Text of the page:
Docs Going Digital
Edition: April 2003 - Vol 11 Number 04
Author: Michael Paquin
Healthcare continues to move from paper-based records to digital formats. That’s why your customers are looking for new products to enhance the process of digitizing information. A variety of new methods for handling both back and front office transactions are emerging, allowing healthcare providers to shift effectively to electronic medical records (EMR).
The Need for Digital Solutions
A key challenge that medical professionals face as they progress into the 21st century is coping with the largest population of elderly people in its history. The crescendo of the ‘graying of America’ has tremendously increased the number of required healthcare treatments, specifically for cardiovascular disease. According to the 2001 Heart and Stroke Statistical Update issued by the American Heart Association, the number of deaths caused by cardiovascular disease has increased in part because the elderly U.S. population continues to increase as a percentage of the total population.
Cardiovascular diseases account for about 950,000 deaths annually, representing the No. 1 cause of death in the United States. With the exception of one year, cardiovascular diseases have been the number one cause of death in this country since 1900. Presently, 60.8 million Americans have one or more types of cardiovascular diseases, according to current estimates, with one in five males and females having some form of cardiovascular disease, including:
• High blood pressure: 50 million1.
• Coronary heart disease: 12.4 million1.
• Myocardial infarction: 7.3 million1.
• Angina pectoris: 6.4 million1.
• Stroke: 4.5 million1.
• Congenital cardiovascular defects:
• Congestive heart failure: 4.7 million1.
According to Managed Care Trends by Medical Data International, 30 million ECGs are performed every year to detect and effectively treat cardiovascular disease. By 2001, more than 72 million ECGs are expected to be performed per year. This makes the ECG one of the most requested diagnostic tests. Medical professionals must find ways to reduce the costs associated with performing this testing due to the increasing influence of managed care and the pressure to reduce these types of expenses.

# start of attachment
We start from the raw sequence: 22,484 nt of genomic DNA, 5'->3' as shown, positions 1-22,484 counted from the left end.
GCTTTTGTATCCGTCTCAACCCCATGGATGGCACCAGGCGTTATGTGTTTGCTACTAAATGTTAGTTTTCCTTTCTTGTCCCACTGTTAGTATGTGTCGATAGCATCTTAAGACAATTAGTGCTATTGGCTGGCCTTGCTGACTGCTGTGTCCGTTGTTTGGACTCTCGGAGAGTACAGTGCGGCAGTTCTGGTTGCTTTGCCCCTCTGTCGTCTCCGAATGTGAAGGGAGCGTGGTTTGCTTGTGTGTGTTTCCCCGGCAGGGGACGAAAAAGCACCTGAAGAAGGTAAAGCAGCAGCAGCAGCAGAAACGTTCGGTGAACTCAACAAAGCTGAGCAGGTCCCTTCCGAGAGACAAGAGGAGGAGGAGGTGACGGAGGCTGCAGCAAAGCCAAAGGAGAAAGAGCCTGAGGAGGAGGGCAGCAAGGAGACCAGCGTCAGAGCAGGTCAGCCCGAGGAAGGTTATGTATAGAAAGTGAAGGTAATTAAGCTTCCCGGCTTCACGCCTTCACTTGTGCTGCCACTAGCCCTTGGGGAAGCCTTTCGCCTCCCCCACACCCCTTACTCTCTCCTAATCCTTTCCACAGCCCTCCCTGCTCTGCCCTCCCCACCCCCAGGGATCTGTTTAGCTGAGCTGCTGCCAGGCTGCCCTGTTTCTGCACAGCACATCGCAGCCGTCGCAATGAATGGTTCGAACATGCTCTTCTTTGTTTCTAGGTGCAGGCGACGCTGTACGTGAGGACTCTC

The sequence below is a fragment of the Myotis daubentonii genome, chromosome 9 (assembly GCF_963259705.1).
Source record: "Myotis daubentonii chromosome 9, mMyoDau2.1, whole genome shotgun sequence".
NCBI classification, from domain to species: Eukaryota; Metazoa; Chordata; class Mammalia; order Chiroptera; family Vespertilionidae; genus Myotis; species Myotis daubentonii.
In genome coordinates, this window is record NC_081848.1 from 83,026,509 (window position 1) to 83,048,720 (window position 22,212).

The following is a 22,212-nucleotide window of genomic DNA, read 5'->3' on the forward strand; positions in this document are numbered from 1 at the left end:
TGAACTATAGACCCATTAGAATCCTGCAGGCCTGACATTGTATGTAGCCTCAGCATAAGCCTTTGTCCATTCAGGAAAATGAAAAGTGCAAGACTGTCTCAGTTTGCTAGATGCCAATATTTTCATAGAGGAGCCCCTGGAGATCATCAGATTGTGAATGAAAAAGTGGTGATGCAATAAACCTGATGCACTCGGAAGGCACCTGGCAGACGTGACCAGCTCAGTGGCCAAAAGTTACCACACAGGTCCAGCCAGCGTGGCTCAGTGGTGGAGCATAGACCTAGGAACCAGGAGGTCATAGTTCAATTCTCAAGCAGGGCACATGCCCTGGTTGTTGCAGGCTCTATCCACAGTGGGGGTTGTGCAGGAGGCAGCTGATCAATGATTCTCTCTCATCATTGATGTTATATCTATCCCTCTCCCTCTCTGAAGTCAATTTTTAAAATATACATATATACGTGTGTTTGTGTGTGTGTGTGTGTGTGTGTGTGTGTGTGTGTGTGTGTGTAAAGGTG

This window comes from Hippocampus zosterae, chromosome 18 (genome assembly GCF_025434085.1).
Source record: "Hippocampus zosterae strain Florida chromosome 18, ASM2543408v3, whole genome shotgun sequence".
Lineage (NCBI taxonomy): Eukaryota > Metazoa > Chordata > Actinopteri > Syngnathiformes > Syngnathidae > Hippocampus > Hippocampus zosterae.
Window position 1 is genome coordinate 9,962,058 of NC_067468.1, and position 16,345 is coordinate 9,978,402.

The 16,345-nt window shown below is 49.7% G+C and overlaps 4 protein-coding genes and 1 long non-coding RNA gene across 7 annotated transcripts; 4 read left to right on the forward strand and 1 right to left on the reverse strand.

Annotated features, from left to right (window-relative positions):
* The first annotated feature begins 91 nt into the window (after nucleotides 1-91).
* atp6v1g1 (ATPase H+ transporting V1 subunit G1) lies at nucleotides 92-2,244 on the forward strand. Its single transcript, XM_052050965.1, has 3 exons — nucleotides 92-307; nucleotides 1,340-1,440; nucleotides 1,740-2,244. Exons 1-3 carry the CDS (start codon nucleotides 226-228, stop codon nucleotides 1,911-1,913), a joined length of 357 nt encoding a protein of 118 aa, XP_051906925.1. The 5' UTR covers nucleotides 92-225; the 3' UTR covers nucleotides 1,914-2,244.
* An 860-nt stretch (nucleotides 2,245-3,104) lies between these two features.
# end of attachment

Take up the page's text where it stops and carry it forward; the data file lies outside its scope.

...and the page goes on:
Digital diagnostic technologies, specifically ECG instrumentation, can help treat patients more effectively by ensuring that physiological data is accurately obtained, documented, protected and easily transferred electronically. Such instrumentation can offer the users of these devices a dramatic reduction in the amount of time and money required to maintain patients’ health records. Digital ECG devices enable physicians to impart a faster, more accurate diagnosis than previous instrumentation.
Traditional ECG technology has not changed dramatically in 40 years. While sufficient for collecting a patient’s physiological data, it cannot be easily integrated into the digital arena. Inevitably, electronic medical records will become the industry standard and physicians will require ECG results to be stored digitally into these records. The current process of scanning records into the EMR requires large storage capabilities (600k), which are significantly reduced by the use of digital storage (16k).
Seventy percent of healthcare organizations will have at least one digital device in their organization by 2004, predicts Mark Anderson, healthcare IT futurist with AC Group Inc. in Spring, Texas.
Digital diagnostic solutions virtually eliminate the need for storing hard copies of patient records. They can help healthcare providers reduce required storage space as well as the labor to organize and maintain patient records. When fully utilized, digital diagnostic devices add functionality and flexibility to the entire ECG analysis process, allowing physicians to access them quickly, accurately and less expensively.
Today’s digital diagnostic ECGs have a software user interface that mimics the operation of a traditional ECG machine. The end result is a clear, high-resolution image that maintains its fidelity and is easily reproduced any time, any place. (Scanned tests are typically poor in quality and lead to the increased risk of misinterpretation during evaluation.)
The digital ECG is stored in a local computer or a central network. Physiological information is instantaneously stored and easily accessible for future viewing and editing across the network. Users have the ability to view patient data in a variety of ways, offering a zoom in/zoom out approach. The ECG can also be made available through the network to satellite locations.